Most of the young people she knew who had left Christianity did so after participating in academic debate during high school. Competitive speech training was supposed to prepare them to combat the world, she observed dryly, but apparently the world won. It was just one anecdote, but the counterintuitive observation from a friend of a friend stuck in my mind because it is not very different from what I’ve noticed in the dozen years since I graduated from the world of Christian debate and apologetics training. I would never have guessed how many of my friends in those circles would go on to drift away from evangelical Christianity or leave the faith altogether.

But when I turned my musings into a short post about the dangers of a faith that is only intellectual, another friend with a similar background disagreed—in her experience, young people left Christianity because for them it was only an emotional experience without enough intellectual content. And right there, in that assumed dichotomy between emotion and intellect, I think we find a key part of the problem.

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Technology and the Lure of the Easy

Man relaxing with laptop

Since I spent the weekend away with my wife, I decided to revive one of my favorite posts from back in 2012 for today’s article. –David

From the moment of the Fall, when the forbidden fruit promised an earlier and easier entrance into bliss, growth, and knowledge, one of Satan’s favorite strategies has been to take some promised good and offer his own version; easier, simpler, and always, in retrospect, somehow diminished and corrupted. The golden calf offered Israel a safer, less demanding God. As Abraham waited for the promised son, Hagar seemed a simple solution to his wife’s infertility. Even Jesus himself was offered a far easier path to dominion if he would only bow before the Evil One.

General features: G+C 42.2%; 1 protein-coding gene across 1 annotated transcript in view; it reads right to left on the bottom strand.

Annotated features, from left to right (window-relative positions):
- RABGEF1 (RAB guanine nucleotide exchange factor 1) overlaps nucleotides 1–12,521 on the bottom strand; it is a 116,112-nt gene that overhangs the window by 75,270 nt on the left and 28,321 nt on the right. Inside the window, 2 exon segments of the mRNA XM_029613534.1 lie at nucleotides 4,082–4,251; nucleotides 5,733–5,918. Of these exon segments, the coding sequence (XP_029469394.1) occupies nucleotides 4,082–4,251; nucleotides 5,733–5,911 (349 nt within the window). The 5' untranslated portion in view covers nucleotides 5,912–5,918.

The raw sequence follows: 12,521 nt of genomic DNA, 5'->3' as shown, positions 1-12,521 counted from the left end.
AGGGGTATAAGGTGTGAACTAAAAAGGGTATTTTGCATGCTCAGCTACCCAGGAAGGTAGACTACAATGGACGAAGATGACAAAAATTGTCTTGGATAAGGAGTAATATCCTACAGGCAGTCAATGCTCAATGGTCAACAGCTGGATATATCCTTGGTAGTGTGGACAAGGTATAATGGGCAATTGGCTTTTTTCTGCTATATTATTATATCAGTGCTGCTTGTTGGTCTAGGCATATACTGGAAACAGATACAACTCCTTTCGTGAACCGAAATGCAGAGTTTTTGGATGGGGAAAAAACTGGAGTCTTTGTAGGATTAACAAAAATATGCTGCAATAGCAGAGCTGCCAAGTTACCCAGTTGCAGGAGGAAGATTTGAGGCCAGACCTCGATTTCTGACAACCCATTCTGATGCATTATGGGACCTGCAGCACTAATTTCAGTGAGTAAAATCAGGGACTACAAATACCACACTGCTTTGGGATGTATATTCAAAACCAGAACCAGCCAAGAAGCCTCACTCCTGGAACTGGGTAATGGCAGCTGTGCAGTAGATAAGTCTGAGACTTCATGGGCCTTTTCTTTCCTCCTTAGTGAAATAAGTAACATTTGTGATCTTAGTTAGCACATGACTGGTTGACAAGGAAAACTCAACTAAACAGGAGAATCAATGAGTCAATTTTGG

It’s not that “easy” is necessarily or even usually bad; merely that the appeal of the easy is a powerful lure into danger. One of the best ways to draw us off the straight and narrow path is with a shortcut.

I bring this up because this feeling of an easier path to a lesser good is a theme of many of the problems and potential problems in our interactions with modern technology. The whole appeal of technology lies in its ability to make things easier, whether in communication, calculation, learning, shopping, or transportation. Of course, as I said, easier isn’t necessarily bad. In fact, it’s often good, allowing us to be wise stewards of our resources by saving time and money for other uses. (I certainly appreciate being able to type these observations on the keyboard of a handy laptop, rather than pounding away on a typewriter or scribbling with a pen.) With technology as with the rest of life, the danger lies in the appeal of the easier path to draw us away from the better.

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Working to Make Space for Delight

Hands forming a heart

I’m whisking my wife away to an undisclosed location for a few days before the school year starts, so I was all set to write a brief post explaining that my usual Thursday article would not be forthcoming. Then that brief explanation grew somewhat less brief and it appears we have something of a Thursday article after all. (This is one of the hazards of being a writer.)

With our rare and long-awaited weekend getaway fast approaching, I’ve been thinking about marriage and the kind of work that goes into cultivating delight. It seems like every stage of a marriage throws up some different barrier to staying in love. Leah and I are still in a relatively easy stage, but we have already discovered that the premarital advice was true and we do need to work to tend the spark which flared so naturally when we were dating. So we work at it. Which may not sound especially romantic—and frankly, it’s not. Planning and scheduling and prioritizing aren’t exactly the stuff of poetry, but then they aren’t supposed to be. They are about preparation, not poetry.

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When Trials Are Trying to Tell You Something, and When They Aren’t

Depressed man